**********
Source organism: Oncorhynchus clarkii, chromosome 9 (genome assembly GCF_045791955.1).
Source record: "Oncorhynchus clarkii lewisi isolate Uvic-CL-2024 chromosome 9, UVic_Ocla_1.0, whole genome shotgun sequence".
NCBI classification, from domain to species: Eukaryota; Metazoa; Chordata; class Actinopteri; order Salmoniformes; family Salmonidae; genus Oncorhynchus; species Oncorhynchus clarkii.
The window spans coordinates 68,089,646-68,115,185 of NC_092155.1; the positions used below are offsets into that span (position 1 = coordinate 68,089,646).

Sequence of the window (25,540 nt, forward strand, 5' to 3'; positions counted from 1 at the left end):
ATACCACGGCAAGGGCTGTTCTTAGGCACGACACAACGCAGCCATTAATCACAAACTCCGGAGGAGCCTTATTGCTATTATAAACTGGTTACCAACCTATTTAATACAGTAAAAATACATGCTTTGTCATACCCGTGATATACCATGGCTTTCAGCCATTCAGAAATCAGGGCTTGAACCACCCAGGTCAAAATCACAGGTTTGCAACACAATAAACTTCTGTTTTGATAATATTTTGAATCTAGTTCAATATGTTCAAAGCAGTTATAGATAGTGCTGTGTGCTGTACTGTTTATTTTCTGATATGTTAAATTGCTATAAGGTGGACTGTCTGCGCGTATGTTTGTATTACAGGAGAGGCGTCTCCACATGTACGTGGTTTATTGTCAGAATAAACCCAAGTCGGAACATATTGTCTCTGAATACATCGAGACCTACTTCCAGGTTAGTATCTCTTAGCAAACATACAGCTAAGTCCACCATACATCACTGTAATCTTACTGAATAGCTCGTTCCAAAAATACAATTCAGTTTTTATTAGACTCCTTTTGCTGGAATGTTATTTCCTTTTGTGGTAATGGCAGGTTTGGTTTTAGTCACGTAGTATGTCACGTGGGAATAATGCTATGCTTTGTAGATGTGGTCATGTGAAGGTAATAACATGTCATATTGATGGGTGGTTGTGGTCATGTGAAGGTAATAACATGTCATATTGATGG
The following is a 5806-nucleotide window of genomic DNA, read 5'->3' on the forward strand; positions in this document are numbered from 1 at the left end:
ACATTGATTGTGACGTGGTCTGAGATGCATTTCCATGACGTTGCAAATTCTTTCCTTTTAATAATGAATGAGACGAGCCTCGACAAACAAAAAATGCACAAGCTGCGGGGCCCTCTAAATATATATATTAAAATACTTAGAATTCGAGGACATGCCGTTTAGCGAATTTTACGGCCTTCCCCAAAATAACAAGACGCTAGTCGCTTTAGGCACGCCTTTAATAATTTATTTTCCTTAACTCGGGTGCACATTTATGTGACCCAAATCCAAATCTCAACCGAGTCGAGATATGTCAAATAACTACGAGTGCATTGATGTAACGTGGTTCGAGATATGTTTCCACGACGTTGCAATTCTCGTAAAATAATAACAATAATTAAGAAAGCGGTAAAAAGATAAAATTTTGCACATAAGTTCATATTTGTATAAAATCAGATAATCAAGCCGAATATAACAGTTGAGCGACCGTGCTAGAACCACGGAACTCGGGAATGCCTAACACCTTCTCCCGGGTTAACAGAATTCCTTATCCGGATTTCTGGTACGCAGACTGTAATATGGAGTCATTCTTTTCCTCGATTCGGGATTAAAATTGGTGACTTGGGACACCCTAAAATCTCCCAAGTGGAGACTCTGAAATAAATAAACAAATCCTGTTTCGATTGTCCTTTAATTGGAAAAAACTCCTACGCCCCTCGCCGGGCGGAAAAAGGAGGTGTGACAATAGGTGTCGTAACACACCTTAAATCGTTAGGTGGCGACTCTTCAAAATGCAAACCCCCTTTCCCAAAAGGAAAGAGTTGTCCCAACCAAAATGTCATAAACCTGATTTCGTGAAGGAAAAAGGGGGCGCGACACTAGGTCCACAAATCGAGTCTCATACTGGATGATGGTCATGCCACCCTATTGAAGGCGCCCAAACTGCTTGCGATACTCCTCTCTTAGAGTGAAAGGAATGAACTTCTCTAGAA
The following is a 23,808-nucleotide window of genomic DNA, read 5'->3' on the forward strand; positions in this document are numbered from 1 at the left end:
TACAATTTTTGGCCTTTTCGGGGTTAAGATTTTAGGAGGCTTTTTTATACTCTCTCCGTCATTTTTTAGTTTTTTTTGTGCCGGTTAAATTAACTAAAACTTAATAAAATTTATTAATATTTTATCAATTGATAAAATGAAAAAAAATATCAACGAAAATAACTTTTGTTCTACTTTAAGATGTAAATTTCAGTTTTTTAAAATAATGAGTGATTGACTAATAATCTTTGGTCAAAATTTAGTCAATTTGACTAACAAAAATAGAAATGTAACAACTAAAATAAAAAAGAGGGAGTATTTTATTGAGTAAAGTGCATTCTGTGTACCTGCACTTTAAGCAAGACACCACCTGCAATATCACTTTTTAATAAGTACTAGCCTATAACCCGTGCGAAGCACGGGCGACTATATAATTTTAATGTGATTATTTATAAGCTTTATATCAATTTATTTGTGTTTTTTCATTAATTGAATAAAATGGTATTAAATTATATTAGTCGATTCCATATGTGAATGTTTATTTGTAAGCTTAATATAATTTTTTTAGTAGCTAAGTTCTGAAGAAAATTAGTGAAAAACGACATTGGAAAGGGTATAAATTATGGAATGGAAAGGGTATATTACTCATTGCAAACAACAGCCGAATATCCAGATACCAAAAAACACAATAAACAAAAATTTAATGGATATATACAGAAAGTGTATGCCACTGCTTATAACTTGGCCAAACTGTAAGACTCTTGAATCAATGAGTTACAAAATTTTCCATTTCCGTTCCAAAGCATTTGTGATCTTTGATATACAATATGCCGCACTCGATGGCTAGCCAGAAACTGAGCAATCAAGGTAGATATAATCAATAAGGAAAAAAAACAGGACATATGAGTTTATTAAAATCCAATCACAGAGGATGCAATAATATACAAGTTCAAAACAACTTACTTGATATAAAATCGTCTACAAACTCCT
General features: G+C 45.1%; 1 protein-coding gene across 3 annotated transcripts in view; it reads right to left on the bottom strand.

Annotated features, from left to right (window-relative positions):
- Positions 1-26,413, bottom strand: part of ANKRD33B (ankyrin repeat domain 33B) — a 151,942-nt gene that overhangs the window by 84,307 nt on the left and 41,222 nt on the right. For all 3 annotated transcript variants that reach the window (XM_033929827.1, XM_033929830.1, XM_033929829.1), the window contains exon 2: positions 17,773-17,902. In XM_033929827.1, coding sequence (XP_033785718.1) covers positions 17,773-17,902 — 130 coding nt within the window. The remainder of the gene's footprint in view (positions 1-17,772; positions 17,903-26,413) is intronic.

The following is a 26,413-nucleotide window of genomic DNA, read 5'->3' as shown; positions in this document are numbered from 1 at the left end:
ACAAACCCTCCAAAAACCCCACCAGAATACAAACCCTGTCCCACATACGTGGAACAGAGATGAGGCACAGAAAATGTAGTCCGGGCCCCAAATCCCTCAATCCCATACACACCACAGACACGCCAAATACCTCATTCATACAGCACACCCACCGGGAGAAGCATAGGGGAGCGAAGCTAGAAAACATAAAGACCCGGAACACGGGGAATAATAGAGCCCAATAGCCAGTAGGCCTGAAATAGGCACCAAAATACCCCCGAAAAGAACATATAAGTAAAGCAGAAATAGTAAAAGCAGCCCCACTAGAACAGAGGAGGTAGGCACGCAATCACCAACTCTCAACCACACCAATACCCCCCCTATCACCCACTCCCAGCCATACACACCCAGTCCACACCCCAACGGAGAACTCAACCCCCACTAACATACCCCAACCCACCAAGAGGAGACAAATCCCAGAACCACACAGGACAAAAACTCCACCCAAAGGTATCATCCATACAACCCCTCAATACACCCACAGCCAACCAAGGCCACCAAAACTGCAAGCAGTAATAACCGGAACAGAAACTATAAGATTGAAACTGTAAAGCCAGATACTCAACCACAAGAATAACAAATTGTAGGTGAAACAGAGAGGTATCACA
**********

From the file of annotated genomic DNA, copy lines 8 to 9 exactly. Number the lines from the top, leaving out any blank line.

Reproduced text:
ACATTGATTGTGACGTGGTCTGAGATGCATTTCCATGACGTTGCAAATTCTTTCCTTTTAATAATGAATGAGACGAGCCTCGACAAACAAAAAATGCACAAGCTGCGGGGCCCTCTAAATATATATATTAAAATACTTAGAATTCGAGGACATGCCGTTTAGCGAATTTTACGGCCTTCCCCAAAATAACAAGACGCTAGTCGCTTTAGGCACGCCTTTAATAATTTATTTTCCTTAACTCGGGTGCACATTTATGTGACCCAAATCCAAATCTCAACCGAGTCGAGATATGTCAAATAACTACGAGTGCATTGATGTAACGTGGTTCGAGATATGTTTCCACGACGTTGCAATTCTCGTAAAATAATAACAATAATTAAGAAAGCGGTAAAAAGATAAAATTTTGCACATAAGTTCATATTTGTATAAAATCAGATAATCAAGCCGAATATAACAGTTGAGCGACCGTGCTAGAACCACGGAACTCGGGAATGCCTAACACCTTCTCCCGGGTTAACAGAATTCCTTATCCGGATTTCTGGTACGCAGACTGTAATATGGAGTCATTCTTTTCCTCGATTCGGGATTAAAATTGGTGACTTGGGACACCCTAAAATCTCCCAAGTGGAGACTCTGAAATAAATAAACAAATCCTGTTTCGATTGTCCTTTAATTGGAAAAAACTCCTACGCCCCTCGCCGGGCGGAAAAAGGAGGTGTGACAATAGGTGTCGTAACACACCTTAAATCGTTAGGTGGCGACTCTTCAAAATGCAAACCCCCTTTCCCAAAAGGAAAGAGTTGTCCCAACCAAAATGTCATAAACCTGATTTCGTGAAGGAAAAAGGGGGCGCGACACTAGGTCCACAAATCGAGTCTCATACTGGATGATGGTCATGCCACCCTATTGAAGGCGCCCAAACTGCTTGCGATACTCCTCTCTTAGAGTGAAAGGAATGAACTTCTCTAGAA
The following is a 23,808-nucleotide window of genomic DNA, read 5'->3' on the forward strand; positions in this document are numbered from 1 at the left end: